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Sexual Activity Directed at Another Person

In Victoria, section 48 of the Crimes Act 1958 is the offence of Sexual Activity Directed at Another Person, which is the act of forcing a person to sexually touch a third person without their consent.

Is someone saying that you engaged in Sexual Activity Directed at Another Person? Call our office and make an appointment to speak with one of our experienced lawyers. We can advise you on how to proceed from here.

Being interviewed by the Police
You should not attend the Police station to speak with the Police without knowing your rights. It is also important to discuss the charges with a lawyer before going to the station. We might prepare for a bail application in case the Police apply to remand you.

Man Intending to Perform Sexual Activity Directed at Another Person
Do not wait till after the interview to call us.

Waiting until after the Police to speak with us can alter the course of your case.

We can go to the interview with you. You may feel more comfortable having someone there with you to support you.

We can tell you everything that you need to know so that you are not caught by surprise. So, call us today to discuss your case with one of our lawyers.

Pleading not guilty
We have run hundreds of jury trials and know what needs to be done.

Our lawyers are expert in helping you with allegations of Sexual Activity Directed at Another Person. Our lawyers know how to prepare defence strategies. Our lawyers also know how to challenge the Police evidence. We have run and won many trials.

Pleading guilty
If you decide to plead guilty, you want a lawyer who is going to make sure that you plead to any number of charges no more than you have to. Just because the Police say something happened does not make it so. We can also help you with the steps that you should do before your plea hearing to get the best possible outcome. We will arrange expert reports and all the other documents that the Court will want to see.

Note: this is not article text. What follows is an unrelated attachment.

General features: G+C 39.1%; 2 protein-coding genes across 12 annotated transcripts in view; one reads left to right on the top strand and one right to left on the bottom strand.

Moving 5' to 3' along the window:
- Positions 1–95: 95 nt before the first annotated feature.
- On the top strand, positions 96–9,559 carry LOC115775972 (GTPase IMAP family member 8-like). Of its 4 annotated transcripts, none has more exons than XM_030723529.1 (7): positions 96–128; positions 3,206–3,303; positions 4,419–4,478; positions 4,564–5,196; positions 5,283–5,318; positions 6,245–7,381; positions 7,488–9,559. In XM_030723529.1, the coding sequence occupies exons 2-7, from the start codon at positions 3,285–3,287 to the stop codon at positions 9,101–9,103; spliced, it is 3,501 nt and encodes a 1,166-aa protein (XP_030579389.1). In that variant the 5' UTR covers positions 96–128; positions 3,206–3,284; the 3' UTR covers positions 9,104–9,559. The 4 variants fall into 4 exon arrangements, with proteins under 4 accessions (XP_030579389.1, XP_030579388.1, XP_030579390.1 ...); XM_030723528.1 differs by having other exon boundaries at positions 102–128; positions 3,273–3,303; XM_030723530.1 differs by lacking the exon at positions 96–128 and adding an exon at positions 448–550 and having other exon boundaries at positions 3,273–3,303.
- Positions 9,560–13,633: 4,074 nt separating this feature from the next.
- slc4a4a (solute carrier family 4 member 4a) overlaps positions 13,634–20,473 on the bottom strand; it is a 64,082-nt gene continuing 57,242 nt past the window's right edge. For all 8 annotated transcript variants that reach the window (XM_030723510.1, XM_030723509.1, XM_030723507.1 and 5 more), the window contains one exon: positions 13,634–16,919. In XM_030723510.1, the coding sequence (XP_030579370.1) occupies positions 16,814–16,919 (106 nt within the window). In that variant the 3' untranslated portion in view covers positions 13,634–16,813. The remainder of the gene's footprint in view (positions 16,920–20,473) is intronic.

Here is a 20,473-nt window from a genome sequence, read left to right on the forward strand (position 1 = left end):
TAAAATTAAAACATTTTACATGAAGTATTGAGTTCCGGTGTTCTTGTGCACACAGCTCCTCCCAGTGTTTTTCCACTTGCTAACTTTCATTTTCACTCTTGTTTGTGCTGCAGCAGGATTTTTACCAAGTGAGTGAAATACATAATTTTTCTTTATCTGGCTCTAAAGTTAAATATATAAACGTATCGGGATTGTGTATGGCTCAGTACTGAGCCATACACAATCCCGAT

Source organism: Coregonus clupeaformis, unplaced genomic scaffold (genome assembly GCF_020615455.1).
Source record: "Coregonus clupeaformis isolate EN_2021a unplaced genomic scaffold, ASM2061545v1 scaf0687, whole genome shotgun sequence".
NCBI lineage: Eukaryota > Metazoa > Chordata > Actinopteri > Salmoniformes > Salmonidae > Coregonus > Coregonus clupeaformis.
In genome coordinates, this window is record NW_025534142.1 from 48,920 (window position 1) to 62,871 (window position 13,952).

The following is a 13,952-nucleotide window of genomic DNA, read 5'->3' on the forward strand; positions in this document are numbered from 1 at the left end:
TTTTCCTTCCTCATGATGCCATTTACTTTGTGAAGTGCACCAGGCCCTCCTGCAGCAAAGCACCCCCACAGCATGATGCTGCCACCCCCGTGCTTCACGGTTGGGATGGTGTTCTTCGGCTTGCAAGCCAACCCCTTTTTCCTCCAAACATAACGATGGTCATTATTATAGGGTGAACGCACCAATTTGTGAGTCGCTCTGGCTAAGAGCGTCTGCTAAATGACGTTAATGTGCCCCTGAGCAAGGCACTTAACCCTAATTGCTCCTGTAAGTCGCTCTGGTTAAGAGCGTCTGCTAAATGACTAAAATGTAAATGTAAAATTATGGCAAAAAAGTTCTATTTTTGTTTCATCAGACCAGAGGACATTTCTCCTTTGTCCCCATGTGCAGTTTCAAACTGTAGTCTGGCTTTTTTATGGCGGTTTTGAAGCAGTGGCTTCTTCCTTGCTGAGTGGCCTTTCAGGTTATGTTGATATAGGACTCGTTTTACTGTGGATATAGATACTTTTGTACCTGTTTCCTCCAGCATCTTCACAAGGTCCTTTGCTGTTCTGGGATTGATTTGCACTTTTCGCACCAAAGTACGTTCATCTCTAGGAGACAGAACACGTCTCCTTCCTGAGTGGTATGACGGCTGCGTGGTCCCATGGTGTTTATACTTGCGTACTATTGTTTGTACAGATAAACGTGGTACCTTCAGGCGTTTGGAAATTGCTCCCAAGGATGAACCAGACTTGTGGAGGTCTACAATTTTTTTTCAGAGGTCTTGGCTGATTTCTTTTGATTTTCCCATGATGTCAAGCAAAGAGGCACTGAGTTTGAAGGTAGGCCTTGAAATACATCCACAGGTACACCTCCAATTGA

• Contact an expert in charges of Sexual Activity Directed at Another Person on (03) 9670 5111.
  • We provide a free first phone conference.
  • Download our free booklet to learn more about the Investigation and Court process.
This charge is ordinarily heard in the Magistrates’ Court.
 
What is the legal definition of Sexual Activity Directed at Another Person
The legal definition of Sexual Activity Directed at Another Person is when somebody (A):

  1. Engages in an activity; and
  2. The activity is sexual; and
  3. Another person (B) sees the activity or part of the activity; and
  4. (A) knows that (B) will see, or will probably see, the activity or part of the activity; and
  5. (A) –
    1. Intends that B will experience fear or distress from seeing the activity or a part of the activity; or
    2. Knows that B will experience, or will probably experience, fear or distress from seeing the activity or a part of the activity.
Examples of Sexual Activity Directed at Another Person
Someone (A) masturbates in front of another person (B) whom they do not know, and (A) is aware that (B) can see them masturbating and looks horrified.

Legislation
The section that covers this offence is section 48 of the Crimes Act 1958:

Sexual activity directed at another person
  • A person (A) commits an offence if—
    1. A engages in an activity; and
    2. the activity is sexual; and
    3. another person (B) sees the activity or a part of the activity; and
    4. A knows that B will see, or will probably see, the activity or a part of the activity; and
    5. A—
      1. intends that B will experience fear or distress from seeing the activity or a part of the activity; or
      2. knows that B will experience, or will probably experience, fear or distress from seeing the activity or a part of the activity.
  • A person who commits an offence against subsection (1) is liable to level 6 imprisonment (5 years maximum).1
Elements of the offence
For a person to be found guilty of this offence, the prosecution must prove the following elements beyond reasonable doubt:

  1. A person (A) engages in sexual activity; and
  2. Another person (B) sees the activity or a part of the activity; and
  3. A knows that B will see, or will probably see, the sexual activity or a part of the activity; and